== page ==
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Harmful Chemicals May be Lurking in Your Garden Hose, Report Says

| Friday May 4th, 2012 | 0 Comments

Spring time is pretty much here and this is when a lot of people indulge in gardening. But did you know that there are a lot of chemicals that may be harmful to your health in your gardening supplies?

According to Ann Arbor-based Ecology Center, high amounts of lead, phthalates and the toxic chemical BPA were all found in the water of a new hose after it sat outside in the sun for just a few days.

Nearly 200 hoses, gloves, kneeling pads and tools were tested for lead, cadmium, bromine (associated with brominated flame retardants); chlorine (indicating the presence of polyvinyl chloride, or PVC); phthalates and bisphenol A (BPA).

“Even if you are an organic gardener, doing everything you can to avoid pesticides and fertilizers, you still may be introducing hazardous substances into your soil by using these products,” said Jeff Gearhart, Research Director at the Ecology Center. “The good news is that healthier choices are out there. Polyurethane or natural rubber water hoses, and non-PVC tools and work gloves, are all better choices.”

The results of the finding was released on www.HealthyStuff.org and here are some of the highlights:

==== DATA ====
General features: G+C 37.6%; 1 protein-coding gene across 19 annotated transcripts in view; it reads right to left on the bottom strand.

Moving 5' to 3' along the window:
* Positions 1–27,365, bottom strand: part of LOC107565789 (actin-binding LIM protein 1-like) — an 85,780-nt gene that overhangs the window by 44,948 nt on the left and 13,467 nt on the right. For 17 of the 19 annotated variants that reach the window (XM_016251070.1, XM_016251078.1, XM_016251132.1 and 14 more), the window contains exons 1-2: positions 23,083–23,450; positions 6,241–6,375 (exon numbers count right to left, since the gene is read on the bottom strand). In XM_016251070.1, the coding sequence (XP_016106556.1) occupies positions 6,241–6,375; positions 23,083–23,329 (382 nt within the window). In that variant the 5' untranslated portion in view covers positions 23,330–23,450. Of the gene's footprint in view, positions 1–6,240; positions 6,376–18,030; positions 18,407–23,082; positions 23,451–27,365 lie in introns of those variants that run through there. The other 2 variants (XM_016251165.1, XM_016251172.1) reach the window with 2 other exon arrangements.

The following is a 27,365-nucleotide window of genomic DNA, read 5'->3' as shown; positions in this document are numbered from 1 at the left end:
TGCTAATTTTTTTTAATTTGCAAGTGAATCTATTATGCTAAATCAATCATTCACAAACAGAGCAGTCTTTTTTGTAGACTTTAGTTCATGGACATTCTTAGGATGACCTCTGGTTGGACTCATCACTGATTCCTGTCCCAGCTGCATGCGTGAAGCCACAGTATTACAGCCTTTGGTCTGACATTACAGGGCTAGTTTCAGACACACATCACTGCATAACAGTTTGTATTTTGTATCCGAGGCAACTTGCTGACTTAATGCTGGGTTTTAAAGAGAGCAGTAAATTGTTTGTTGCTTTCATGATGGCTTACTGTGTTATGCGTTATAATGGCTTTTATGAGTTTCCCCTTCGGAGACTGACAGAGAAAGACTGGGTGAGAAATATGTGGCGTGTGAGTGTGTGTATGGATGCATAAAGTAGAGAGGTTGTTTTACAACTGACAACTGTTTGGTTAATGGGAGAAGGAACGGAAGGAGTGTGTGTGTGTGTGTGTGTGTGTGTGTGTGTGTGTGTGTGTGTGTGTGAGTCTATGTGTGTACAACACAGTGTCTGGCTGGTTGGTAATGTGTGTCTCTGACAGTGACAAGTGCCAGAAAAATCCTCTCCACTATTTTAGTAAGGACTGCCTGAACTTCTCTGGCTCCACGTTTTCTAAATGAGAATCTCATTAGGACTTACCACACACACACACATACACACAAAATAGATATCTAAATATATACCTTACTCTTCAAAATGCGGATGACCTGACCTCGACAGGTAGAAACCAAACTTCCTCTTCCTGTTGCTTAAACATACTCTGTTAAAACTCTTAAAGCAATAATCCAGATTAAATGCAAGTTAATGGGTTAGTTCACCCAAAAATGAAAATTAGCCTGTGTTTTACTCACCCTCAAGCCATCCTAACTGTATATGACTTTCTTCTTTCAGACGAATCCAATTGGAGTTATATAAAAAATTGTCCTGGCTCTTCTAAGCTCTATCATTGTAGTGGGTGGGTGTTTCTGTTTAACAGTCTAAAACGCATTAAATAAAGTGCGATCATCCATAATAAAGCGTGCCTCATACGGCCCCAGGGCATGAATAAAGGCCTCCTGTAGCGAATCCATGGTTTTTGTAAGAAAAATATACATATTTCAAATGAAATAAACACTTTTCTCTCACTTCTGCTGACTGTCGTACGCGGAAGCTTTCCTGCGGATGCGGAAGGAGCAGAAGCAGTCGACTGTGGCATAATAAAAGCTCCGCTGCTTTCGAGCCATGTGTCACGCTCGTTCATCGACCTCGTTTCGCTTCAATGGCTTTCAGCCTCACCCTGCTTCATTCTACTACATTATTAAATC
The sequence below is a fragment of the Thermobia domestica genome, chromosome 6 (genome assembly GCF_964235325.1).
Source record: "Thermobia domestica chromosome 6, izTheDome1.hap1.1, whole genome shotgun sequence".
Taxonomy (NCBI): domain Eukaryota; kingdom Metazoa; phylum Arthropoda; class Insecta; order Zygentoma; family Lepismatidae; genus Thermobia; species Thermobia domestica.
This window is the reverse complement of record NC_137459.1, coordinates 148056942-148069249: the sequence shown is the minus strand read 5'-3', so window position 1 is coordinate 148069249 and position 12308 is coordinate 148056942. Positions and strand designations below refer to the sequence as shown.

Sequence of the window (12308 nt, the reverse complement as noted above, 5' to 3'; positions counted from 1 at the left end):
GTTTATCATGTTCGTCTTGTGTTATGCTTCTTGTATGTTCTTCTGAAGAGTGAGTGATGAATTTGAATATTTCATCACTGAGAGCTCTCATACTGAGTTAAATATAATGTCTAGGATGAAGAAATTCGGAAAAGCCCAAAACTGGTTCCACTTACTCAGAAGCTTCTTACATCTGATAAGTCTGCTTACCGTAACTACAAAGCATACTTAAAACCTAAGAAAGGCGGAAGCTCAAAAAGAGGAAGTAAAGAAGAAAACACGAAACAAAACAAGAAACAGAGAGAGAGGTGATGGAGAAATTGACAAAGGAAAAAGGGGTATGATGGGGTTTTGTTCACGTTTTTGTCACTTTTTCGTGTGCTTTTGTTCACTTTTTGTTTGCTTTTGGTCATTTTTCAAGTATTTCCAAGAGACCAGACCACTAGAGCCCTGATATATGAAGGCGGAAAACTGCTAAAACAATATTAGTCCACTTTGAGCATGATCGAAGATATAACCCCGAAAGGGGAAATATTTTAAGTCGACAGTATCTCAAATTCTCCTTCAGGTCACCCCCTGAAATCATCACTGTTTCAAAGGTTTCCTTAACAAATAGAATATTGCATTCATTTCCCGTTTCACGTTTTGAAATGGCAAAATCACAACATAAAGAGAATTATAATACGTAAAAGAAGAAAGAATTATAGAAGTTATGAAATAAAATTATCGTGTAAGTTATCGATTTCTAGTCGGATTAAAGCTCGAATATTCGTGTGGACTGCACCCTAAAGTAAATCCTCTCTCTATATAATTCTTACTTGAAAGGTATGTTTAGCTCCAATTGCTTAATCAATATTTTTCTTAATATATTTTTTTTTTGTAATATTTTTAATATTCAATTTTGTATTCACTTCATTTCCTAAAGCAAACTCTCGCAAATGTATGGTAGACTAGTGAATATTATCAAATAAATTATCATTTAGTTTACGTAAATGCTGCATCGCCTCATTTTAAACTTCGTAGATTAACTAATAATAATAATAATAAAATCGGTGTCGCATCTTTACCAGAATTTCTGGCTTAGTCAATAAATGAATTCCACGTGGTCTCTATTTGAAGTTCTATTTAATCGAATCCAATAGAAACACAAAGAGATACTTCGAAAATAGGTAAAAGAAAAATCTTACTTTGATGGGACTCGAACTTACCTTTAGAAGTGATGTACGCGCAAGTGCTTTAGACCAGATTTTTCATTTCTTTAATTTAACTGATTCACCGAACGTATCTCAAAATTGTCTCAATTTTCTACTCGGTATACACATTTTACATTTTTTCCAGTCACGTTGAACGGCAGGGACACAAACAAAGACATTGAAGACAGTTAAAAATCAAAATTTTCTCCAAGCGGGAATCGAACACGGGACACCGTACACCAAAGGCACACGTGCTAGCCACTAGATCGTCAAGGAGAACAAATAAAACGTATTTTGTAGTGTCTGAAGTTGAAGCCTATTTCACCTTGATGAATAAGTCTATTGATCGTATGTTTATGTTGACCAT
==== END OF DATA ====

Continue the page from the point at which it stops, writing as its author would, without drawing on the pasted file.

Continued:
• 30 percent of all the products tested contained over 100 ppl lead in one or more component. 100 ppm is the Consumer Product Safety Commission Standard (CPSC) for lead in children’s products.
  • 100 percent of the garden hoses sampled for phthalates contained four phthalate plasticizers which are currently banned in children’s products.
  • Two water hoses contained the hazardous flame retardant 2,3,4,5-tetrabromo-bis(2-ethylhexyl) phthalate (TBPH).

However the results of what was of even greater concern. Water sampled from one hose contained eighteen times higher than the federal drinking water standard of 0.015 mg/l. BPA levels found also exceeded federal limits and so was the phthalate DEHP.

According to the study, consumers should buy hoses that are ‘drinking water safe’ and ‘lead-free.’  They also suggest to let the hose run for a few seconds before using it, since the water that has been sitting in the hose will have the highest levels of chemicals. Apart from this, storing the hose in the shade might prevent the leaching of chemicals into the water. Buying a PVC-free hose might also be a good option. Finally they advice not drinking from the hose unless you know it is drinking water safe.

“Gardening products, including water hoses, are completely unregulated and often fail to meet drinking water standards that apply to other products, yet again demonstrating the complete failure of our federal chemicals regulatory system,” said Gearhart. “Our children will never be safe until we reform our laws to ensure products are safe before they arrive on store shelves.”

All this means no more drinking out of the garden hose and what fun is summer without that?

Photo Credit: GuillaumeG, Wikimedia Commons 


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